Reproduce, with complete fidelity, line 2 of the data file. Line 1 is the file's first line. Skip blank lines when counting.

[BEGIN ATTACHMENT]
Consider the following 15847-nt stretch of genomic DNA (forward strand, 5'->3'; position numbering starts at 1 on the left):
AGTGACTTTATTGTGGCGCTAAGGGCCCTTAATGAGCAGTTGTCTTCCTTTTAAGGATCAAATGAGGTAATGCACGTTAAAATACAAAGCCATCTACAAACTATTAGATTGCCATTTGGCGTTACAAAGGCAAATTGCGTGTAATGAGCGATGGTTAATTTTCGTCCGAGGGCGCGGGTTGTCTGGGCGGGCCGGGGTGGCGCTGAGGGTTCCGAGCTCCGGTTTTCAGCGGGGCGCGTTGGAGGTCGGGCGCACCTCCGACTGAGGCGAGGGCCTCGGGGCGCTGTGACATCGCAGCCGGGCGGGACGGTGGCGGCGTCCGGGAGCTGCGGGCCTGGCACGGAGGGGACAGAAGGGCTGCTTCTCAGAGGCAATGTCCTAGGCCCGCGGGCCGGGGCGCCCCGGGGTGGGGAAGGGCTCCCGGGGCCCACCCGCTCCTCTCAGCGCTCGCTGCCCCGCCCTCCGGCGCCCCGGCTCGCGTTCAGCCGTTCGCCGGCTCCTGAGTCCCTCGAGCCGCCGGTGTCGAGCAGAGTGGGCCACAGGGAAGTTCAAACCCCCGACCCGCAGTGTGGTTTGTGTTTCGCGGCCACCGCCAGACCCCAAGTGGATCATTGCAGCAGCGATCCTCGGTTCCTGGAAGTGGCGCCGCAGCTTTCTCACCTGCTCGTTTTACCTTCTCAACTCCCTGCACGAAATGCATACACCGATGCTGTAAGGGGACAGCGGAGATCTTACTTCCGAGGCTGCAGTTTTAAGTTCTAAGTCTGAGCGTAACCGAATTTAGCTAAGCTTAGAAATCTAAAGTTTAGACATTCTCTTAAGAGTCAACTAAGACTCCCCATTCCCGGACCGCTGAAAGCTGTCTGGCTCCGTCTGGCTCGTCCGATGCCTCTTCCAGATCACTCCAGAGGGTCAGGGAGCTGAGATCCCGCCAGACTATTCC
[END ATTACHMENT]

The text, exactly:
AGTGACTTTATTGTGGCGCTAAGGGCCCTTAATGAGCAGTTGTCTTCCTTTTAAGGATCAAATGAGGTAATGCACGTTAAAATACAAAGCCATCTACAAACTATTAGATTGCCATTTGGCGTTACAAAGGCAAATTGCGTGTAATGAGCGATGGTTAATTTTCGTCCGAGGGCGCGGGTTGTCTGGGCGGGCCGGGGTGGCGCTGAGGGTTCCGAGCTCCGGTTTTCAGCGGGGCGCGTTGGAGGTCGGGCGCACCTCCGACTGAGGCGAGGGCCTCGGGGCGCTGTGACATCGCAGCCGGGCGGGACGGTGGCGGCGTCCGGGAGCTGCGGGCCTGGCACGGAGGGGACAGAAGGGCTGCTTCTCAGAGGCAATGTCCTAGGCCCGCGGGCCGGGGCGCCCCGGGGTGGGGAAGGGCTCCCGGGGCCCACCCGCTCCTCTCAGCGCTCGCTGCCCCGCCCTCCGGCGCCCCGGCTCGCGTTCAGCCGTTCGCCGGCTCCTGAGTCCCTCGAGCCGCCGGTGTCGAGCAGAGTGGGCCACAGGGAAGTTCAAACCCCCGACCCGCAGTGTGGTTTGTGTTTCGCGGCCACCGCCAGACCCCAAGTGGATCATTGCAGCAGCGATCCTCGGTTCCTGGAAGTGGCGCCGCAGCTTTCTCACCTGCTCGTTTTACCTTCTCAACTCCCTGCACGAAATGCATACACCGATGCTGTAAGGGGACAGCGGAGATCTTACTTCCGAGGCTGCAGTTTTAAGTTCTAAGTCTGAGCGTAACCGAATTTAGCTAAGCTTAGAAATCTAAAGTTTAGACATTCTCTTAAGAGTCAACTAAGACTCCCCATTCCCGGACCGCTGAAAGCTGTCTGGCTCCGTCTGGCTCGTCCGATGCCTCTTCCAGATCACTCCAGAGGGTCAGGGAGCTGAGATCCCGCCAGACTATTCC